Secularists and Catholics were at knife-point for the next century or so, until in the 1970s Gough Whitlam funded Catholic schools using a formula that was supposed to be blind to sect, but was not. Since then, more and more private schools, both Catholic and non-Catholic schools have found themselves in receipt of federal funding.

    Parallel to these systemic schools in all colonies were the elite, usually Protestant independent schools. These schools are particularly prominent in Victoria.

  8. FDB says:

    JPZ – part of the answer is agonising about so-called “postmodernist curriculum”, e.g. (and in particular) w/r/t history. Also English and media studies. Classes on txt sp33k and Big Brother, “black-armbanding” of our national history (i.e. looking at the last coupla centuries from an Aboriginal perspective).

    Add to this the regular ulgy-head-rearing of moral panic about basic literacy and numeracy levels, and I’m sure we’ve got much the same grab-bag of 21st-century education problems as any other developed nation. Minus Intelligent Design – there’s only the tiniest fringe of nutcases here who want religion in the science classroom.

  9. David Rubie says:

    I’m no expert on the supposed problems, but I might start the ball rolling as I read a lot of the insane mutterings of the right for entertainment value.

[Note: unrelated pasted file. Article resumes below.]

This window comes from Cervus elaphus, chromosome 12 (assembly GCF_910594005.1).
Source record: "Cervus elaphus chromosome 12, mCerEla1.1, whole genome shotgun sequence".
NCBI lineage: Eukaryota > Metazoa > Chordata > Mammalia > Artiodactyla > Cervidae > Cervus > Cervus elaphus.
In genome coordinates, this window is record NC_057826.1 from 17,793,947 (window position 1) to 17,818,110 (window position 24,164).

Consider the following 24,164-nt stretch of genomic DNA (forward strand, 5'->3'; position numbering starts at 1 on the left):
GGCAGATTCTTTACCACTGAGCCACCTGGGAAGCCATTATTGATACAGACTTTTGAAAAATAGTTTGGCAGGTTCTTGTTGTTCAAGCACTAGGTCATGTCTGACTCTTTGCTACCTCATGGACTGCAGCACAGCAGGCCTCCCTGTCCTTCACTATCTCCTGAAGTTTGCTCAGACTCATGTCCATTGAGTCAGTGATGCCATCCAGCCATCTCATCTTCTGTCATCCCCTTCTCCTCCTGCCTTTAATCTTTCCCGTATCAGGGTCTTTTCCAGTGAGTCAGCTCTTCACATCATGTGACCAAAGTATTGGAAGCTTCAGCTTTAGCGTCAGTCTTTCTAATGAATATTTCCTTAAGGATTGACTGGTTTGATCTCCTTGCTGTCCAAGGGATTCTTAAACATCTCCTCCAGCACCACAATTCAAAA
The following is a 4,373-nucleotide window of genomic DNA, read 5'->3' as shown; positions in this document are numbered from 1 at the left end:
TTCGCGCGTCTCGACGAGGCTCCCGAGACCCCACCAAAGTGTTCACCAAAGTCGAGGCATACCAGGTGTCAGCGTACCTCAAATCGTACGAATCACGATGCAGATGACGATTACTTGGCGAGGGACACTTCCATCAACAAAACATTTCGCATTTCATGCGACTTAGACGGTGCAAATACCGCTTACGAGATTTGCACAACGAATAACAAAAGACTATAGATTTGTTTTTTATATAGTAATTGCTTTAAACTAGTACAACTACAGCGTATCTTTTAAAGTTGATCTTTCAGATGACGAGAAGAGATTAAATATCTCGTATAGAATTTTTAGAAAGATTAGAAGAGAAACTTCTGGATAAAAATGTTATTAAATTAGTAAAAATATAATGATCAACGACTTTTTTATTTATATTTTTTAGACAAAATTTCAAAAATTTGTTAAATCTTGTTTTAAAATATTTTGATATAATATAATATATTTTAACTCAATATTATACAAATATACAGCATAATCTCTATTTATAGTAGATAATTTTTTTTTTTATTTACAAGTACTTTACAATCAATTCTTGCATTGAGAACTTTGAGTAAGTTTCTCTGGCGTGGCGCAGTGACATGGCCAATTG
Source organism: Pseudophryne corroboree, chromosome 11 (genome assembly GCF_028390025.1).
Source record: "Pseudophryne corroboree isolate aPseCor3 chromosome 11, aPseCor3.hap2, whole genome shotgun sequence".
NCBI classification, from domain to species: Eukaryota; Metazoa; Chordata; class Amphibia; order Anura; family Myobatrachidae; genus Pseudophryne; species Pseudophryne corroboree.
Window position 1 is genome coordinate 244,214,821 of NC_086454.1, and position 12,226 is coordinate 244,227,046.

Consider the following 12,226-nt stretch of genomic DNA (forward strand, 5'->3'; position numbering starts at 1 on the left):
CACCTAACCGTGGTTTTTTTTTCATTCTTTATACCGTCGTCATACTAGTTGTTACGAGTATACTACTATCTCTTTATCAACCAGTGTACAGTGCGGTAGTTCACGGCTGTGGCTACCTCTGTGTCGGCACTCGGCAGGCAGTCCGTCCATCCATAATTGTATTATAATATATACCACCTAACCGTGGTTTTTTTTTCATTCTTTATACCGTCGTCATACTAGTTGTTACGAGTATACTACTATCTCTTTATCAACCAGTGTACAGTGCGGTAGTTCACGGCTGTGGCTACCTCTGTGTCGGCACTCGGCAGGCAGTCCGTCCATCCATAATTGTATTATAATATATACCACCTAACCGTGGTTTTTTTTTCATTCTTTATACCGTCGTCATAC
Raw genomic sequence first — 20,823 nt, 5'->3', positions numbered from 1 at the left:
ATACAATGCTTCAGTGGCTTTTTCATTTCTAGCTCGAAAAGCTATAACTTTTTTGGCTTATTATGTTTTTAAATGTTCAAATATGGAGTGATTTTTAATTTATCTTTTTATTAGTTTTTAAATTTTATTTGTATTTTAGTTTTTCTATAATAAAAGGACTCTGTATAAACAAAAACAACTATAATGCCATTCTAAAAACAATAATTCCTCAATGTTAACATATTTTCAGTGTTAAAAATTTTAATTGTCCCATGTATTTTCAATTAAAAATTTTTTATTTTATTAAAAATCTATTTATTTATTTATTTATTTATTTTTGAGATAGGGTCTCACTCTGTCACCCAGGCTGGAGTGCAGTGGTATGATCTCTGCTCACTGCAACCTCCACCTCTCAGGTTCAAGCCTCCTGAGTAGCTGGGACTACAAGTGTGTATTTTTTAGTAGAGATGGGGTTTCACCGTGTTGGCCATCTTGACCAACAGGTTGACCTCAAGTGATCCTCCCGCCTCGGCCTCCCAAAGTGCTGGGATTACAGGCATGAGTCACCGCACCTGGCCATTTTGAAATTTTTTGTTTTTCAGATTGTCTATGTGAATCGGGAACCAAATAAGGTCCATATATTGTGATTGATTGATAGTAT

Overall, the basic RWDB approach to education is that state based education is prone to meddling from the left. The natural, self organising education system that any right-thinking culture would spontaneously emerge has been deliberately starved of the education space. Worse than that, atheists and papists dominate the whole deal.

    The right have a perception that there is an “everyone must be a winner” culture, that curriculums and marking schemes have been subverted, that literacy is dropping, that post-modern attitudes to history instill a self-loathing into western culture and the whole deck of cards will collapse in some kind of primitivist drum-circle lead by a hairy, weeping, little red book carrying lipsniger, ripe to be overrun by Islamic hordes.

    It is a crisis, citizens. Despite looking for evidence of the inherent superiority of private education, even Norton (selective statistician par-excellence) can only provide marginal evidence that a private education leads to a superior outcome, and only under very select conditions. This search for evidence that *must exist* is disappointing, but might be a conspiracy lead by teachers unions to hide the relative performance of schools.

    To combat all this muddle headed leftie nonsense, performance based pay has been dreamed up as a kind of wedge to (a) do an end-run around the unions and (b) finally wheedle out the definitive proof that public schools are inherently inferior to private ones. Once this evidence is found, micro religious schools of every whacko persuasion can then be publically funded via vouchers, making the death beasts happy that their particular brand of religion is pandered to and kept away from maoist meddling forever. Steeled in the superiority of overwhelming Aussie-ness, stories about Simpson and his Donkey and the Kokoda Trail (do not mention Ambon or Singapore though), the Islamic hordes will find no purchase and go back to their goats, retreating from Cronulla beach in a humiliating defeat. You know it makes sense.